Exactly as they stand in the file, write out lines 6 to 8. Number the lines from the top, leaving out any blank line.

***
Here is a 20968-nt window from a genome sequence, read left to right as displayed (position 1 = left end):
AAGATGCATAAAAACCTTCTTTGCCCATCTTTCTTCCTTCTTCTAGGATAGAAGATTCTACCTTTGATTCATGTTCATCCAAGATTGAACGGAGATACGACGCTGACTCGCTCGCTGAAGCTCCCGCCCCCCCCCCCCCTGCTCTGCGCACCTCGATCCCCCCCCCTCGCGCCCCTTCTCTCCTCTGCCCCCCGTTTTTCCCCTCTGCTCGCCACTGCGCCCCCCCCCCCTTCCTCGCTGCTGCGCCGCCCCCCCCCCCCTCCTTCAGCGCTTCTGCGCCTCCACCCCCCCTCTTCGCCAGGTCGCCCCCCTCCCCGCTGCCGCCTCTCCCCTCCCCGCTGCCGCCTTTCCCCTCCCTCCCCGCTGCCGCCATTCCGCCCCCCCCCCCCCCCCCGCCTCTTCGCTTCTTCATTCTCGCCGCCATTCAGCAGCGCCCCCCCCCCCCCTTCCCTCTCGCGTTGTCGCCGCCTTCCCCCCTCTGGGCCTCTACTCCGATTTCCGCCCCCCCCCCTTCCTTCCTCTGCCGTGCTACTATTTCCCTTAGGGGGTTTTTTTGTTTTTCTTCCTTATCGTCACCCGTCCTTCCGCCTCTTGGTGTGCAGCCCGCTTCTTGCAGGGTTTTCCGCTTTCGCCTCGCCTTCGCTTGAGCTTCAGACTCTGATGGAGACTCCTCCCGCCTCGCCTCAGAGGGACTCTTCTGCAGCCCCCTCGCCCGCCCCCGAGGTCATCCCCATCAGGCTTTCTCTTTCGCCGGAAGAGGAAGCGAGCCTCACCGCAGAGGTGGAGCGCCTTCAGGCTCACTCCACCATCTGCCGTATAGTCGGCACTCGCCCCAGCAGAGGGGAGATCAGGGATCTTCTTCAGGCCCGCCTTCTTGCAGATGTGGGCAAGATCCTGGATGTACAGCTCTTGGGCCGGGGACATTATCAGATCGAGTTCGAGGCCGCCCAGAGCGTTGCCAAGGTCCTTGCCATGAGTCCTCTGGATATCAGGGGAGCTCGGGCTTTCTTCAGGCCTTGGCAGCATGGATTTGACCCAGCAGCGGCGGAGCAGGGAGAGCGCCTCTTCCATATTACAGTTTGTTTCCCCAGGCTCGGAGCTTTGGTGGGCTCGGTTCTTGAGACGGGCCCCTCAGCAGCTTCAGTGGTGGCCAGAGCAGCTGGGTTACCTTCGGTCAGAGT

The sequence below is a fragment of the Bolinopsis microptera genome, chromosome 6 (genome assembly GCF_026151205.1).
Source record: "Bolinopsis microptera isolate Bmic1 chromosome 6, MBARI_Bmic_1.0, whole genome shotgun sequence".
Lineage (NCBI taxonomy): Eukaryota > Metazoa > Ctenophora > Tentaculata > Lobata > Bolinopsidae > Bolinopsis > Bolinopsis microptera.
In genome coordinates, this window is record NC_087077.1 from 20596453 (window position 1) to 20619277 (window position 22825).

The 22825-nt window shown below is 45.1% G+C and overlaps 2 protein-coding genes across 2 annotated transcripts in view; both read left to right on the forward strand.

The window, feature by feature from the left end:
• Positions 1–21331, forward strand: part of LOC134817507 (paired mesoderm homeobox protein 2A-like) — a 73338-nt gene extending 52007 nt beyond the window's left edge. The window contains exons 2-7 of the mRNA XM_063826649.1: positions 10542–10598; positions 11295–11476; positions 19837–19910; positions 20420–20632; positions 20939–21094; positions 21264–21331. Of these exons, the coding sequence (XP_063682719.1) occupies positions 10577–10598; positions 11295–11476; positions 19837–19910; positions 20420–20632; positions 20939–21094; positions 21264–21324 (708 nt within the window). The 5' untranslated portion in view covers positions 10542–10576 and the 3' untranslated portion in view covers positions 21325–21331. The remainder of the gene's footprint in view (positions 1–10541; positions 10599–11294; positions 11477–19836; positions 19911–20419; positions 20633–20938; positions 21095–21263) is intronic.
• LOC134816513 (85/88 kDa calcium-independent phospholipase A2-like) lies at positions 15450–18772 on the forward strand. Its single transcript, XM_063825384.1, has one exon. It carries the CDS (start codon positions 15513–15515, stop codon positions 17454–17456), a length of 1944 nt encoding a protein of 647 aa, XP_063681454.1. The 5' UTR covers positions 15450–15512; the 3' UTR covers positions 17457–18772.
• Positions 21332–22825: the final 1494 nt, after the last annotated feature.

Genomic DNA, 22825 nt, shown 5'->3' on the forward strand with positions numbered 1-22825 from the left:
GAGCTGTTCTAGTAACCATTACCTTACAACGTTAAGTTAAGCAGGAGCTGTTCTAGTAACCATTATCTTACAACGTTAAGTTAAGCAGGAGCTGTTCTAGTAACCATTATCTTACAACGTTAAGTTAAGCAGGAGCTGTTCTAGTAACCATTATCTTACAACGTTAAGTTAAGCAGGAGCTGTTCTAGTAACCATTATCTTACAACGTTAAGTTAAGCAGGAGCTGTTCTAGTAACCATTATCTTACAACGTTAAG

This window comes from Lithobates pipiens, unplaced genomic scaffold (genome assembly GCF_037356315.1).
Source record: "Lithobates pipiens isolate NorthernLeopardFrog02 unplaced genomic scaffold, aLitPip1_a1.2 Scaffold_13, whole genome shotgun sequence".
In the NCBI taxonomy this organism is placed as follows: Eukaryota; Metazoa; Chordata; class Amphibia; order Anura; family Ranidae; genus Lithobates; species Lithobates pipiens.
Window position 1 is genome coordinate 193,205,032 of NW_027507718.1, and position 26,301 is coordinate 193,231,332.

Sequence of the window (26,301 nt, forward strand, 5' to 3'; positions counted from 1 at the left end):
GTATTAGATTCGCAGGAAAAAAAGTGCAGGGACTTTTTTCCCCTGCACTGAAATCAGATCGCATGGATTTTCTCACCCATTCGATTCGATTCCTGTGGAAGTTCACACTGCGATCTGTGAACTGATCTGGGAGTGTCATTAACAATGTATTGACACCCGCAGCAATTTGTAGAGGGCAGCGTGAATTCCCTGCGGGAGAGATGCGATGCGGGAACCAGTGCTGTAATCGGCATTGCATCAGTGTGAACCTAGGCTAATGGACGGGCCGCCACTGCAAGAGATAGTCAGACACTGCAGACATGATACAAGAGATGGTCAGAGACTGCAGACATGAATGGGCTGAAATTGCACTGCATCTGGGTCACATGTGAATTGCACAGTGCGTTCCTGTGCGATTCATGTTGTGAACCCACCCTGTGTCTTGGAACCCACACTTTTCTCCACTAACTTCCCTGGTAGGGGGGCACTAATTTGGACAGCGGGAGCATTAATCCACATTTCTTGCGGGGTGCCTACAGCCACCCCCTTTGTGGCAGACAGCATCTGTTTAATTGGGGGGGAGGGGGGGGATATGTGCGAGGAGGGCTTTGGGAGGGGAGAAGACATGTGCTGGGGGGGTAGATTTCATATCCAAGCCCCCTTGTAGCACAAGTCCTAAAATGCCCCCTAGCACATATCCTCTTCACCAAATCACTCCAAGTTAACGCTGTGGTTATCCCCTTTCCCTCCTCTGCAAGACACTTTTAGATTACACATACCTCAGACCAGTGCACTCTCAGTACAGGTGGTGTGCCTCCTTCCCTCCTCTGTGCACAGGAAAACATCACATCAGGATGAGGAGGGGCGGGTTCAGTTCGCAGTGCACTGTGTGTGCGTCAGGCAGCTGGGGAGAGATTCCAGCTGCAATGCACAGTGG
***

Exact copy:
In genome coordinates, this window is record NC_087077.1 from 20596453 (window position 1) to 20619277 (window position 22825).

The 22825-nt window shown below is 45.1% G+C and overlaps 2 protein-coding genes across 2 annotated transcripts in view; both read left to right on the forward strand.

The window, feature by feature from the left end: